Take a Closer Look at Safety Glasses

Woman wearing hard hat and personal protective equipment standing in a factory

Safety glasses are beautiful things.  Functional, comfortable, light, cheap, and they can save your eyesight.  Hard to beat the return-on-investment represented in a pair of safety glasses that cost only a few dollars.  So let’s look closer at how they can be so effective and why they don’t always work. 

Safety glasses are part of a worker’s personal protective equipment (PPE).  As such, they should be the last item applied in the hierarchy of safety controls.  We covered the hierarchy in-depth in a past post, but the basics are that we should first eliminate the hazard whenever possible.  If elimination is not possible, then further address it with engineering controls like dust collection or machine guarding.  Then move on to administrative controls such as training and procedures.  Lastly, when the hazard remains, we should don the proper PPE. 

Remember, PPE is the last line of defense.  It is the last measure we take to protect workers.  Too often organizations use PPE as the first measure because it’s easy to implement.  But simply handing someone a pair of safety glasses is basically saying, “Good luck, we know things will be flying at your eyes but these will probably work.”  So before resorting to PPE, first evaluate your operations and determine what controls can be implemented.

When it’s determined that safety glasses are required, then comes the selection of the right glasses.  First, make sure the glasses are properly rated for the exposure.  ANSI rated glasses will have the Z87 marking indicating they are approved safety glasses.  Impact rated glasses will have the + sign as well.  Although seemingly made from light weight plastic, a pair of Z87+ glasses will stop a ¼” steel ball travelling at 150’ per second.  These are impressive products of engineering and not simply a pair of glasses.  Your favorite sun glasses just won’t stand up to such an impact.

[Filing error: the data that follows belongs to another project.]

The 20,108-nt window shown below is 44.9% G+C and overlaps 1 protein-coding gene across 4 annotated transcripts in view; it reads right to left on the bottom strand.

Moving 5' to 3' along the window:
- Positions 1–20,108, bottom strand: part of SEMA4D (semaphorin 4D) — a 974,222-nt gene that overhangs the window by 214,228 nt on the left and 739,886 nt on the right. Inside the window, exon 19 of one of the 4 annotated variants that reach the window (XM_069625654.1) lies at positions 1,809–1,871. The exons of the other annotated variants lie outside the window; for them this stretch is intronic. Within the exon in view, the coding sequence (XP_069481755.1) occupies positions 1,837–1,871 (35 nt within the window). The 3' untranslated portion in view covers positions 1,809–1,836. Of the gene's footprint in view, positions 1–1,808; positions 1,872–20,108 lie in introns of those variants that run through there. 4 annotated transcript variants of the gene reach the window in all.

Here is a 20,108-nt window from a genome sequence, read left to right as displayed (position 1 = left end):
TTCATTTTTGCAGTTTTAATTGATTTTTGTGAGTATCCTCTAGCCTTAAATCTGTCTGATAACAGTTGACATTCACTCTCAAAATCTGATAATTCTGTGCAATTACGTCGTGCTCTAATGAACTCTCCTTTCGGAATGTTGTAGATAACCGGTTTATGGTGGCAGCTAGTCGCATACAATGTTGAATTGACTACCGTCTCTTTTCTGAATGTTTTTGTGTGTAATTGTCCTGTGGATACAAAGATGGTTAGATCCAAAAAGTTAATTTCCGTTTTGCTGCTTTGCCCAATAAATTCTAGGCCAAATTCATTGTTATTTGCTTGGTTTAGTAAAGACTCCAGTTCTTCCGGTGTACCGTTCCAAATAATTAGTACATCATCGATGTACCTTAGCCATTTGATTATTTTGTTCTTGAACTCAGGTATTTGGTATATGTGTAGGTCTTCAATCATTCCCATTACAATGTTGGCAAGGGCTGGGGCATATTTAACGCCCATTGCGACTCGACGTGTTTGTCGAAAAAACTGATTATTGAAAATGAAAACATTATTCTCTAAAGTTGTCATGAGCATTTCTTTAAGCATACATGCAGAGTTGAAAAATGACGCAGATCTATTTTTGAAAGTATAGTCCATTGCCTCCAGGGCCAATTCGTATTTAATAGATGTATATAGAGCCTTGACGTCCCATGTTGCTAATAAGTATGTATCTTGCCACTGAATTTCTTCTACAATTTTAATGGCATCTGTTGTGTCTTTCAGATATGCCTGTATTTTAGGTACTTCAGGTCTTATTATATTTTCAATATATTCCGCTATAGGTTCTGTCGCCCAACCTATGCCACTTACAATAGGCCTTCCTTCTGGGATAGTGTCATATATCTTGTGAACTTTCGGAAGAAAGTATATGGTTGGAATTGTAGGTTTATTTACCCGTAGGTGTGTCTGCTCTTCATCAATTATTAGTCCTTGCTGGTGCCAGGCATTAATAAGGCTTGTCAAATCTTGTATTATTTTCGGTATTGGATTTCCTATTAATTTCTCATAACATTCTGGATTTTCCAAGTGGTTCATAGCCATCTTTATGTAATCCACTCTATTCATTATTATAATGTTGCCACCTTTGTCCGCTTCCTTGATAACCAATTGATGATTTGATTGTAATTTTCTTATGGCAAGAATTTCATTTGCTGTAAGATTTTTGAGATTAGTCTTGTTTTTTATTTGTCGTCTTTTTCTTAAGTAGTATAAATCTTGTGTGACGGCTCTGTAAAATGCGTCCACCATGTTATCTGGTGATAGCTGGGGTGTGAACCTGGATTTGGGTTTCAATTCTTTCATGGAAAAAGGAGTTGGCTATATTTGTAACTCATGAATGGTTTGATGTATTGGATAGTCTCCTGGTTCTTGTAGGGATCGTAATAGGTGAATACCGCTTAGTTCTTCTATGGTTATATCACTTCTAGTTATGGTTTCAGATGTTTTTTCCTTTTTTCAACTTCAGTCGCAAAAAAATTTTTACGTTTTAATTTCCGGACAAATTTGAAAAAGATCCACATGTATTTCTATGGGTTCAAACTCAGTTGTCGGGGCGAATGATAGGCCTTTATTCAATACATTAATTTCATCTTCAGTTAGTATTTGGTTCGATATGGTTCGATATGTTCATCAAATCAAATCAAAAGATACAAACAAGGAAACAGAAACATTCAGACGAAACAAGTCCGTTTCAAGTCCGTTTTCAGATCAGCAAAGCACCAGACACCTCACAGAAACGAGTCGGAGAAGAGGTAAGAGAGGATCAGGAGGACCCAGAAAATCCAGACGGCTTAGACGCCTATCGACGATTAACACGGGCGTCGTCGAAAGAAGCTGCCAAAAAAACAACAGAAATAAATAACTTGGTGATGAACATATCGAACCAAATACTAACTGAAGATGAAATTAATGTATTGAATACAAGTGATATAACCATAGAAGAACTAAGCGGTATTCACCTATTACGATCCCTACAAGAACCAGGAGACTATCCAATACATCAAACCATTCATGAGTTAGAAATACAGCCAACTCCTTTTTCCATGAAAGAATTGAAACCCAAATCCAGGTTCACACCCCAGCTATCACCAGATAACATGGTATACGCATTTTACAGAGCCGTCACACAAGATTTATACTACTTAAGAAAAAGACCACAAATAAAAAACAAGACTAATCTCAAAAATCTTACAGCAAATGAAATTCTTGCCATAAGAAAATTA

Many workers will wear their normal prescription glasses, attach a pair of side shields, and think they are compliant with the OSHA standards and best practices.  This could be true, but only if those glasses are embossed with Z87.  Both the lenses and the frames have to be designed as PPE in order to have the Z87 marking.  Many standard eye glasses are “impact resistant,” but they are not safety glasses.  If you’re willing to bet your eyesight on a pair of glasses make sure they are designed to protect those baby blues. 

Also remember that we have to protect our eyes from many hazards, not just flying objects.  Working with chemicals or around dusts would require specifically rated protection.  D rated glasses protect against splash, dust, and fine dust (D3, D4, and D5 respectively).  Other special use glasses would include welding shades (W), infrared filters (R), and ultraviolet protection (U). 

Millions of us do wear prescription glasses, and if they are not Z87 rated then how do we protect our eyes?  There are three basic choices: wear goggles or over-spec eye protection, use “cheater” safety glasses, or buy prescription safety glasses. 

The first two choices are very common and affordable.  Wearing safety glasses over prescription glasses won’t make any fashion statements, but it is effective.  Bifocal inserts (cheaters) add only a buck or two to the safety glass price and work for those who need them for reading or other close-up work.  The inserts can be found in the lower portion of the lens for reading or the top of the lens for overhead work.   

But for those who need glasses for multiple corrections, the best choice will be prescription safety glasses.  OSHA requires employers to pay for required PPE with two major exceptions.  Prescription safety glasses is one of those exceptions.  But ultimately the product is far superior to using cheaters and far more practical than over-spec glasses.  The key to effectiveness is ease of use.  If they are made with your prescription you’re much more likely to wear them. 

Speaking of which, there is one very important fact related to safety glass effectiveness.  They will fail to protect your eyes 100% of the time when worn on the forehead or hung around the neck.  Organizations must ensure that all employees who should wear safety glasses are wearing safety glasses.  Eyesight is a gift and it can be taken away in an instant.  One can recover quickly from a multitude of injuries, but losing an eye will have impact for a lifetime.  At only a few dollars per pair, tinted or clear lenses, multiple styles, anti-fog coatings, and a real peace of mind, it just makes sense to don those glasses properly and leave them on whenever a hazard is present or could be present.

For more information on PPE or any other safety topic check out our resources at MEMIC.com.